Ben Lerman performs across the country and is a popular guest on radio, TV, and podcast shows. Ben was nominated for an Excellence in Comedy in New York Award for Best Musical Comedy Act in 2011. Armed with his ukulele, powerful voice, and twisted point of view, Ben gets huge laughs because his songs have real emotion behind them, pointing to the humor in all of our lives and relationships, and in the world around us.
Asian Cultural Celebration Keynote Speaker:
Dr. Namiko Kunimoto
Tuesday, Oct. 30 | 7 p.m. | Great Hall, Woodard Campus Center
Namiko Kunimoto, assistant professor of art at American University, focuses her research on gender and nation in 1950s Japanese art. She has been a recipient of the Japan Foundation Research Fellowship, The Japanese Art History Forum Essay Prize, and the Berkeley Chancellor’s Dissertation Award. Her recent publications include: “Traveler-as-Lama Photography and the Fantasy of Transformation in Tibet” in TransAsia Photography Review, “The Hero and Concrete Violence” and “Intimate Archives: Japanese-Canadian Family Photography” in the Journal of Art History.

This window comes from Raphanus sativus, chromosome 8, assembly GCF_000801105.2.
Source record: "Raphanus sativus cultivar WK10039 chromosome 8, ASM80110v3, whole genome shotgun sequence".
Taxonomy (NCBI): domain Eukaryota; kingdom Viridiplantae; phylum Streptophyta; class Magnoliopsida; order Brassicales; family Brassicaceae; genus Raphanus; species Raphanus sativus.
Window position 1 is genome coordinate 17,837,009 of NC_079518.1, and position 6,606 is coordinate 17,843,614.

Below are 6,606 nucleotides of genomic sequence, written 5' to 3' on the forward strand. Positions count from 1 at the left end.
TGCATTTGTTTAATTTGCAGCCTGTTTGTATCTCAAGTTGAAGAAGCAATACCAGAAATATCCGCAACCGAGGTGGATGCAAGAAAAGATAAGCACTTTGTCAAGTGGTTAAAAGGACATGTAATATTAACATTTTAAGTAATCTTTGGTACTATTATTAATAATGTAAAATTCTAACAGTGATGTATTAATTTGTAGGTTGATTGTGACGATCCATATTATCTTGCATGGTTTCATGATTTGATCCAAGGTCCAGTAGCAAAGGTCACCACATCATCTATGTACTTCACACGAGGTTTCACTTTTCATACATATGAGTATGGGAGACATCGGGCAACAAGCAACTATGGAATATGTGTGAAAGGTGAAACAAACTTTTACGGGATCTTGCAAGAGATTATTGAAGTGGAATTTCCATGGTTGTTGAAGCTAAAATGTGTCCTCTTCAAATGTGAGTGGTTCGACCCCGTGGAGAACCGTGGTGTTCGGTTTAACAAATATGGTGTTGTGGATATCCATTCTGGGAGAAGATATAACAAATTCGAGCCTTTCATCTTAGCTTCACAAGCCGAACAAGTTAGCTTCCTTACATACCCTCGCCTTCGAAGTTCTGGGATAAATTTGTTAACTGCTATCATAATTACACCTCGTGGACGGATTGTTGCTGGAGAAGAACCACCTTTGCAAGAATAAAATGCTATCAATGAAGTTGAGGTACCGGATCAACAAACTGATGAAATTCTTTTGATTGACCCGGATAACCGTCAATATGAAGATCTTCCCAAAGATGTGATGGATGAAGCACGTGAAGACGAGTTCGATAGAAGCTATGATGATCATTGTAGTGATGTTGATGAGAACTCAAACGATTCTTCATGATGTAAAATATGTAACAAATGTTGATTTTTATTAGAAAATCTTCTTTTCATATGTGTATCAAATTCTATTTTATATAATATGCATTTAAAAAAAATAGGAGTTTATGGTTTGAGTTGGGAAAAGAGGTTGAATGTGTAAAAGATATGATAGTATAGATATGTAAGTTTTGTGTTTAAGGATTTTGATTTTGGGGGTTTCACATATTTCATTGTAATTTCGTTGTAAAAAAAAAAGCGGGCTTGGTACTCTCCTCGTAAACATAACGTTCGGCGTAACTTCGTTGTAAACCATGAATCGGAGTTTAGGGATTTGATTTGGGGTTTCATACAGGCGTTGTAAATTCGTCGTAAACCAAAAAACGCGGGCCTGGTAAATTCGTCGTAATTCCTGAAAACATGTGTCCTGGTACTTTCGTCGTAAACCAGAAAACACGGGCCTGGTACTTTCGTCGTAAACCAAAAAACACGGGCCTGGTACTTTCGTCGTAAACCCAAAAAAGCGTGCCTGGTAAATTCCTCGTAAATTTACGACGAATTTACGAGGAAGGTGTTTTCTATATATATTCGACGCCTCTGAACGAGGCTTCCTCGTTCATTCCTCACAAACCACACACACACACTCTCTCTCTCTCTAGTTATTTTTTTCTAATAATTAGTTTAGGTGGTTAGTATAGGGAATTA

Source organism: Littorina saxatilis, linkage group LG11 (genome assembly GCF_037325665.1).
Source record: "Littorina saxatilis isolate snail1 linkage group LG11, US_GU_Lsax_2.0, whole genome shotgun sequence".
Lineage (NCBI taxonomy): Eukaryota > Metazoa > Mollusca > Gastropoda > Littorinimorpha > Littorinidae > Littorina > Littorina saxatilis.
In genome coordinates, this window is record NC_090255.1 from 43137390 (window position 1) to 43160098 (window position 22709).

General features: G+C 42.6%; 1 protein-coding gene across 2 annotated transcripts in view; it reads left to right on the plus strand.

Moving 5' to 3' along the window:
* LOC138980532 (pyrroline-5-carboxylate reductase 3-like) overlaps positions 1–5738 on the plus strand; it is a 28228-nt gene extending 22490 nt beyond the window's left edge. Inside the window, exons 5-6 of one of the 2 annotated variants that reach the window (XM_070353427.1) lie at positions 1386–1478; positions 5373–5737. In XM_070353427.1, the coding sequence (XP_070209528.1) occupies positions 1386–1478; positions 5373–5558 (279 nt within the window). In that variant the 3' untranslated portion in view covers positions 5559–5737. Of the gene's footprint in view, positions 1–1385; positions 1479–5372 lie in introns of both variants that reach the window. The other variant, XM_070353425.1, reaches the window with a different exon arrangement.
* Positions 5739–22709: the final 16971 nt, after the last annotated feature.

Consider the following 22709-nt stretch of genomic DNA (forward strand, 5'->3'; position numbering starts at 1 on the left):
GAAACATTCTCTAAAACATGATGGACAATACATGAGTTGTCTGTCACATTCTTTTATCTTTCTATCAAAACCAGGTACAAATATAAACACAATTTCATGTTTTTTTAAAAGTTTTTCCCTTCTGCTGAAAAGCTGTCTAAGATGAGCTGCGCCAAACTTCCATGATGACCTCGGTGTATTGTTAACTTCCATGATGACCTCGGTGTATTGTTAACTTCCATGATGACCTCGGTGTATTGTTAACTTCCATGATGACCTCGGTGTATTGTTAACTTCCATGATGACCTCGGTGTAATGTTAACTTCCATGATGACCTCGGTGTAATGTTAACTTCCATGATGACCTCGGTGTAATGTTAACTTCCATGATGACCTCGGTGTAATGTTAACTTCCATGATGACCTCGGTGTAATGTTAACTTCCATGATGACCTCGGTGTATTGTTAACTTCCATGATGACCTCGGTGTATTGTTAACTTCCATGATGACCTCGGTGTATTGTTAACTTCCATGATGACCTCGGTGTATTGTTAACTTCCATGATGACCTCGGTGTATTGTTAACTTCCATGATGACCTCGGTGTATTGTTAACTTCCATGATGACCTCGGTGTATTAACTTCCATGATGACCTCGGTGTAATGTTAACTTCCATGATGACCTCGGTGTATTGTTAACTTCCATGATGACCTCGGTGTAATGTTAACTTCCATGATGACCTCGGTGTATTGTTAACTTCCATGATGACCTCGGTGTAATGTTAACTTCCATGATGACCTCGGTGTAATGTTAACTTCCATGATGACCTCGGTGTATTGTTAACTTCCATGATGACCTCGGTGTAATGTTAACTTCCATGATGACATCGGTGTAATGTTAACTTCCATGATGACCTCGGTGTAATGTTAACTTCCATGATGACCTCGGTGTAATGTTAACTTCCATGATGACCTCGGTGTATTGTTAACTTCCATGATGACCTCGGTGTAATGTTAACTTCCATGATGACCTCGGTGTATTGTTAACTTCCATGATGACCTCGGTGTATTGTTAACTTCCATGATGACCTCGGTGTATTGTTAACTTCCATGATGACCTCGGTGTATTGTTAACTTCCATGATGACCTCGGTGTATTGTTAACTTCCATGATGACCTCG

Taste of Asia
Friday, Nov. 2 | 7 p.m. | Great Hall, Woodard Campus Center
Co-sponsored by the Asian Student Association
Taste of Asia is an annual celebration of Asian culture. This event educates the community about different aspects of Asian cultures and lifestyles through a fashion show, dance performances, and a variety of ethnic foods.
Jewish Cultural Celebration Keynote Speaker: Mark Oppenheimer